})
.state('dallasSummit2016', {
url: '/events/dallas',
templateUrl: 'templates/dallasSummit2016.html',
controller: 'dallasSummit2016Ctrl'
});

to this:

$stateProvider
.state('events', {
url: '/events',
templateUrl: 'templates/events.html',
controller: 'eventsCtrl'
})
.state('event', {
url: '/events/:id',
templateUrl: 'templates/event.html',
controller: 'eventCtrl'
});

Step 6: Adjust Controllers

Instead of one controller per event, we will need one eventCtrl controller:

angular
.module('app.controllers', [])
.controller('eventsCtrl', function($scope) {
})
.controller('atlantaSummit2016Ctrl', function($scope) {
})
.controller('sanFranciscoSummit2016Ctrl', function($scope) {
})
.controller('dallasSummit2016Ctrl', function($scope) {
})

then becomes:

angular
.module('app.controllers', [])
.controller('eventsCtrl', function($scope, EventsService) {
$scope.events = [];
EventsService.getEvents().then(function(res) {
$scope.events = res;
});
})
.controller('eventCtrl', function($scope, $stateParams, EventsService) {
$scope.event = [];
EventsService.getEventDetails($stateParams.id).then(function(res) {
$scope.event = res;
EventsService.getEventAttendees($stateParams.id).then(function(res) {
$scope.event.attendees = res;
});
});
})

Step 6: Implement Services

First of all, we need to put together a quick API which will provide data manipulation layer for our app.

For the purpose of this demo, I put together a quick Express API running with nodeJS available here.

Given the API is now running at http://localhost:3412/, we have the following endpoints:

  • GET /events
  • GET /events/:id
  • GET /events/:id/attendees

Let’s plug all those in our EventsService:

angular.module('app.services', [])

.service('EventsService', ['$http',
function($http) {
return {
getEvents: function() {
var promise = $http.get('http://localhost:3412/events').then(function (response) {
return response.data;
}, function (response) {
console.log(response);
});
return promise;
},
getEventDetails: function(id) {
var promise = $http.get('http://localhost:3412/events/'+id).then(function (response) {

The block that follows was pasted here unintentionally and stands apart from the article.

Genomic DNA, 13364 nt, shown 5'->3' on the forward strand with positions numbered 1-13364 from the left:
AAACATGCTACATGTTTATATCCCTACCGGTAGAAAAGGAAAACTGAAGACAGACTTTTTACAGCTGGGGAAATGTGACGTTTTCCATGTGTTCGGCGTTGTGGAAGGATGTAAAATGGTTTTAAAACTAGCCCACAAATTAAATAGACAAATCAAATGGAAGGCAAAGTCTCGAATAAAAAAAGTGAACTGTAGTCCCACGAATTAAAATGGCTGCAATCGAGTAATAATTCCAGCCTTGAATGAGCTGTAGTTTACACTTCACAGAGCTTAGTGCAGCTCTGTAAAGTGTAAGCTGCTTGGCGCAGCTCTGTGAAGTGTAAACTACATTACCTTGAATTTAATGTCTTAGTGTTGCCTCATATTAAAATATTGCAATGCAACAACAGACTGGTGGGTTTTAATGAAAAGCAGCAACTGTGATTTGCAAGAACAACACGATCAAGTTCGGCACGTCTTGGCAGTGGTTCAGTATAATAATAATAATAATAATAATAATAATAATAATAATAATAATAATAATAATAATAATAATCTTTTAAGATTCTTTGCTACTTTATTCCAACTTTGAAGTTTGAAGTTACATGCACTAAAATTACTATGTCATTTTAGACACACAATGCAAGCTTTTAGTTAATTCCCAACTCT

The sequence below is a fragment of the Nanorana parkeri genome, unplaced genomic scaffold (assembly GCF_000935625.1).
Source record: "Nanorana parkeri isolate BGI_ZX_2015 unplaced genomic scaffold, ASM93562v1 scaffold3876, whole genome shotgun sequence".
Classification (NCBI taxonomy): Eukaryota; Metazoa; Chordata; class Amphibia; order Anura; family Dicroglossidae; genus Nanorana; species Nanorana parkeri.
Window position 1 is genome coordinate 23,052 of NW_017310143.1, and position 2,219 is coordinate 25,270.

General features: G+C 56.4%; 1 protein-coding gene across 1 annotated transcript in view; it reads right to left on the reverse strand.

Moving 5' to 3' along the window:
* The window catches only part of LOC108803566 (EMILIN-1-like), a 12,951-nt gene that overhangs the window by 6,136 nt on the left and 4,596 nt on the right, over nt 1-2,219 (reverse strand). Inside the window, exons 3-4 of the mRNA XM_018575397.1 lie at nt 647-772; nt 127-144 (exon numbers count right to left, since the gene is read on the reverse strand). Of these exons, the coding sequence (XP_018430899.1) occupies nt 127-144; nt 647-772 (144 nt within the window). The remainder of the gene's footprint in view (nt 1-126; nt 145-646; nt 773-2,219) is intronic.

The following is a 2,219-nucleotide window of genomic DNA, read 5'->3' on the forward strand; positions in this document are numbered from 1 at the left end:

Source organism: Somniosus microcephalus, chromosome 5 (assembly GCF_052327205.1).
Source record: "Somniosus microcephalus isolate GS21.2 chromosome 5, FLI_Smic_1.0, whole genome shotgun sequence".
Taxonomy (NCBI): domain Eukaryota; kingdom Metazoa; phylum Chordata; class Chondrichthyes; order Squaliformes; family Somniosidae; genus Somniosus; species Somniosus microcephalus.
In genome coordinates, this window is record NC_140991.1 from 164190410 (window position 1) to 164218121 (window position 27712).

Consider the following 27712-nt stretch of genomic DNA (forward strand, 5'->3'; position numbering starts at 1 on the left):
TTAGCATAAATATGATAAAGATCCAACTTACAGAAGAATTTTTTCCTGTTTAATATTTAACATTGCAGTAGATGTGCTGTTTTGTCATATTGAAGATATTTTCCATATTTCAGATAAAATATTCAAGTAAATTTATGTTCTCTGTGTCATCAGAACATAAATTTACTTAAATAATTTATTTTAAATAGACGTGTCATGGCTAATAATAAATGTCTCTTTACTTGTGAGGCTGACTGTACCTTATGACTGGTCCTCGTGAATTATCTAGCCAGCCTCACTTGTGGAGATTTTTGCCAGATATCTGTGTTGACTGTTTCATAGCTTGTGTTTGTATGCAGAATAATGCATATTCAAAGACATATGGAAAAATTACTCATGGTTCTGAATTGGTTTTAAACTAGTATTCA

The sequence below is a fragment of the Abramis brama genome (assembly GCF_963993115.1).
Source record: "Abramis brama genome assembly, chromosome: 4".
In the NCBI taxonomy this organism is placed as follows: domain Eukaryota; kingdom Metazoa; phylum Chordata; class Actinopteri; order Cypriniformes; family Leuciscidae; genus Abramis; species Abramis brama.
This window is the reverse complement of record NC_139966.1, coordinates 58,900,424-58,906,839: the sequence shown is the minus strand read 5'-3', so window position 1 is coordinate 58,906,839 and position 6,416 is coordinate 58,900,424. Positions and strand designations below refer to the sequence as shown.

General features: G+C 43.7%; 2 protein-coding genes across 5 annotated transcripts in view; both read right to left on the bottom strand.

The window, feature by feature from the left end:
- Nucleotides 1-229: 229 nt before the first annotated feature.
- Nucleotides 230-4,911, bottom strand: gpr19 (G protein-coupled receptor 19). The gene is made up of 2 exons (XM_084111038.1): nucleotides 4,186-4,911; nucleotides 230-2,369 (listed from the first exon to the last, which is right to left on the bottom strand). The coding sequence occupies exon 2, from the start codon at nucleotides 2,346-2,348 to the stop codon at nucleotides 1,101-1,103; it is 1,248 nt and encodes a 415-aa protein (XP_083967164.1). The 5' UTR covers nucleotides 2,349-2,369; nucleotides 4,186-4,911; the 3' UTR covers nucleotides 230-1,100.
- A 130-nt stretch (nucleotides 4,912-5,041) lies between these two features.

return response.data;
}, function (response) {
console.log(response);
});
return promise;
},
getEventAttendees: function(id) {
var promise = $http.get('http://localhost:3412/events/'+id+'/attendees').then(function (response) {
return response.data;
}, function (response) {
console.log(response);
});
return promise;
}
}
}
]);

Step 7: Serve!

At this point, we have our app connected to a working API and we are ready to publish!

Display the app in a browser with android and iOS version side by side

$ ionic serve --lab

Build and run the app in iOS simulator

$ ionic build ios && ionic run ios

Build and run the app in android simulator

$ ionic build android && ionic run android

Package your app for store publication via Ionic package

$ ionic package build ios --profile dev

Resources

Ionic Framework – http://ionicframework.com/
Ionic Services – http://ionic.io/
Ionic Creator – http://usecreator.com
Ionic Creator Tutorial Videos on Youtube
Ionic Package – http://blog.ionic.io/build-apps-in-minutes-with-ionic-package/
Find help on Slack – http://ionicworldwide.herokuapp.com/

What’s Blocking My Migration?

At Axial, as at many other companies, we have software written in the olden days still in active use. It does what it’s supposed to do, so replacing it is not the highest priority. However, sometimes these older scripts keep database transactions open longer than are necessary, and those transactions can hold locks.

This poses a problem when we’re running Alembic migrations; modifying a table requires a lock not just on that table, but on other tables, depending on the operation. (For example, adding a foreign key requires a lock on the destination table to make sure the foreign key constraint is enforced until the transaction is committed.) Sometimes we developers run a migration and it seems to be taking a long time; usually this is because it’s waiting for a lock. Fortunately, it’s really easy to check on the status of queries and locks in PostgreSQL.

There are three system views we care about: pg_class contains data about tables and table-like constructs, pg_locks contains the locking information (with foreign keys to pg_class), and pg_stat_activity contains information on every connection and what it’s doing. By combining data from these three views (technically pg_class is a system catalog, not a view, but whatever) we can determine which connections are holding locks on which tables, and on which tables a given connection is awaiting locks. We have a script called whats_blocking_my_migration that queries these views.